Scientists Discover Cause of Hangovers
A new study points to neuropeptides as a cause of alcohol withdrawal symptoms.
A group of neuroscientists from the University of Southampton's School of Biological Sciences examined the brains of elegans worms in order to learn more about how alcohol affects brain function in humans. Although worm brains are exceedingly simple, they exhibit similar behaviors to the human brain in response to alcohol. The researchers found that drinking alcohol has a significant effect on the brain when done over a long period of time—specifically, a brain exposed to long-term alcohol use adapts to being intoxicated. This causes withdrawal symptoms (a hangover) when alcohol consumption is stopped. A brain-signaling molecule known as the neuropeptide was found to play a significant role in the effect alcohol has on the body's brain and nervous system.
As many frequent drinkers would expect, worms who were given small amounts of alcohol while experiencing withdrawal saw an improvement in symptoms. However, this method of relieving hangover symptoms was also shown to increase chances of developing alcohol dependency.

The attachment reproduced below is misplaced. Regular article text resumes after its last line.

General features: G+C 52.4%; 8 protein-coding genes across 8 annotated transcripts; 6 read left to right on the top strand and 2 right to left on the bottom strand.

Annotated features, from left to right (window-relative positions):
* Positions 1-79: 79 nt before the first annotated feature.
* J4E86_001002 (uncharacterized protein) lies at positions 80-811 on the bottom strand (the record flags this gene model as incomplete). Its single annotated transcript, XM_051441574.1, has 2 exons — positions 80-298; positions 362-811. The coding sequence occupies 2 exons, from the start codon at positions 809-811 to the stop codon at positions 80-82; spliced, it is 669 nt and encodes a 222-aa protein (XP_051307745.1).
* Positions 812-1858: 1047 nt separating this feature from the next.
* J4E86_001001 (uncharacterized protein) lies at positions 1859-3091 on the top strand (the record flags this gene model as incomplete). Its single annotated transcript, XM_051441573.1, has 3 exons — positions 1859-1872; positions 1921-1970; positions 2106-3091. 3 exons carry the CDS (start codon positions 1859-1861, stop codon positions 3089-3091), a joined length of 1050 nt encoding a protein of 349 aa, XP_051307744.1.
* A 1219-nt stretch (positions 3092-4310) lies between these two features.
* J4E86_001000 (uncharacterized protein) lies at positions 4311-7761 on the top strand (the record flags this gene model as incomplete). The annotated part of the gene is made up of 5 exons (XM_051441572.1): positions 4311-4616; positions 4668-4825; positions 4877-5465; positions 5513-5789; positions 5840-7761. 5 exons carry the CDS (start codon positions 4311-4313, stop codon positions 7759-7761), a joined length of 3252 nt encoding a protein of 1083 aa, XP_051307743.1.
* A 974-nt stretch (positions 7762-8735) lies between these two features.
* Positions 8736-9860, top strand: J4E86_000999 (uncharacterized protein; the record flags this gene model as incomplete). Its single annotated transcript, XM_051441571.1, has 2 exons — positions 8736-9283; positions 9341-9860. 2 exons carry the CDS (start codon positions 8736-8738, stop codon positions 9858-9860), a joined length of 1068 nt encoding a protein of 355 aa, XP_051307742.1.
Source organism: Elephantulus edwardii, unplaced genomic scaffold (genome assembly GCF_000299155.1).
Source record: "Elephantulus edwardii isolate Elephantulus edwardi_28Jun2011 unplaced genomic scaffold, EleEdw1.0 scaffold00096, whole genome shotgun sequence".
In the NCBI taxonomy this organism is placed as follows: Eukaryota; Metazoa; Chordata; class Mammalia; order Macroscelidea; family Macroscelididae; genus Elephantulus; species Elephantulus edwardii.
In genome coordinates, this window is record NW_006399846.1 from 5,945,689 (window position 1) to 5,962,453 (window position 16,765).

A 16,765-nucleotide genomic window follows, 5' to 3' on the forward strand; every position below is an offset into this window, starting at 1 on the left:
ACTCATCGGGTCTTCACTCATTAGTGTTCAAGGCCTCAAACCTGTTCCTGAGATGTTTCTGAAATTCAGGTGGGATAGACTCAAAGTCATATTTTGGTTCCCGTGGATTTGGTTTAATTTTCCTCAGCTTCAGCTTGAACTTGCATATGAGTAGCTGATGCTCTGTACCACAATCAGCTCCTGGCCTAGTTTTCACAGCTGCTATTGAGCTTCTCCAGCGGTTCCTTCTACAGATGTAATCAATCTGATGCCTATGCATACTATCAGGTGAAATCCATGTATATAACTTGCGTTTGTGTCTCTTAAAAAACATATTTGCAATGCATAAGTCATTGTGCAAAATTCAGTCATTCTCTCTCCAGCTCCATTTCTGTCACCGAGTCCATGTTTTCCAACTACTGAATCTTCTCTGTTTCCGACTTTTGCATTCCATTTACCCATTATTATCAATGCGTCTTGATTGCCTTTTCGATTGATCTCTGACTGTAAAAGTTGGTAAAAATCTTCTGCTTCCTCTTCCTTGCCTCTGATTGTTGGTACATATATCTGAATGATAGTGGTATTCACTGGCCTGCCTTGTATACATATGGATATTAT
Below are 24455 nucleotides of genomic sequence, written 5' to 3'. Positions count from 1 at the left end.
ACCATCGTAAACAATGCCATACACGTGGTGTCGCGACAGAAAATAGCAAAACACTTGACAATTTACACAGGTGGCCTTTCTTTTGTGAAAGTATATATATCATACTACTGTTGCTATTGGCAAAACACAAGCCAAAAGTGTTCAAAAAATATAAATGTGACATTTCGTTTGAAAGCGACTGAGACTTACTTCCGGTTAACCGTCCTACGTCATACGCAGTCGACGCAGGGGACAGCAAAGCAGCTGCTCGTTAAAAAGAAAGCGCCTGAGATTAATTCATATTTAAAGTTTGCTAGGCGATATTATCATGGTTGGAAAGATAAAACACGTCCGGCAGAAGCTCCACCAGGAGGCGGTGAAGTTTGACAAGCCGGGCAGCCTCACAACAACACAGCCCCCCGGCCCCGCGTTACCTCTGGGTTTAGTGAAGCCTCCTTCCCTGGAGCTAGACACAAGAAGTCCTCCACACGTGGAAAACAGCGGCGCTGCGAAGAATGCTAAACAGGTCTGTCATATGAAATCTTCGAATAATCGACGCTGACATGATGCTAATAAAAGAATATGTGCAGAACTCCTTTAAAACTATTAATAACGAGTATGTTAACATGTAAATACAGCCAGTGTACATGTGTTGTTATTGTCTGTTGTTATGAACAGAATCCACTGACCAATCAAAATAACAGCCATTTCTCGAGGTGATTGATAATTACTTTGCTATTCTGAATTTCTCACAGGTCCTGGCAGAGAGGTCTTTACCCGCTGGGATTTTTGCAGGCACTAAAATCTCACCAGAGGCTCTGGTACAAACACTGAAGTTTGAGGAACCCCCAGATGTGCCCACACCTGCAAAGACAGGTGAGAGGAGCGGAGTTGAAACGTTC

Why Is This Important?
Alcoholism is one of the most common addiction disorders, and improvements in alcoholism treatments have the potential to help thousands of people and even save millions of dollars currently spent on alcohol-related health care and court costs. The results of this study provide insight into a new approach to alcoholism treatment and clearer information on how alcohol impacts brain and nervous system functioning. Study lead Professor Lindy Holden-Dye sums up the study's impact in the following way: "Neuropeptides are also involved in chronic alcohol effects in humans and this is leading to new ideas for the treatment of alcoholism, but their precise role is unclear. Our study provides a very effective experimental system to tackle this problem."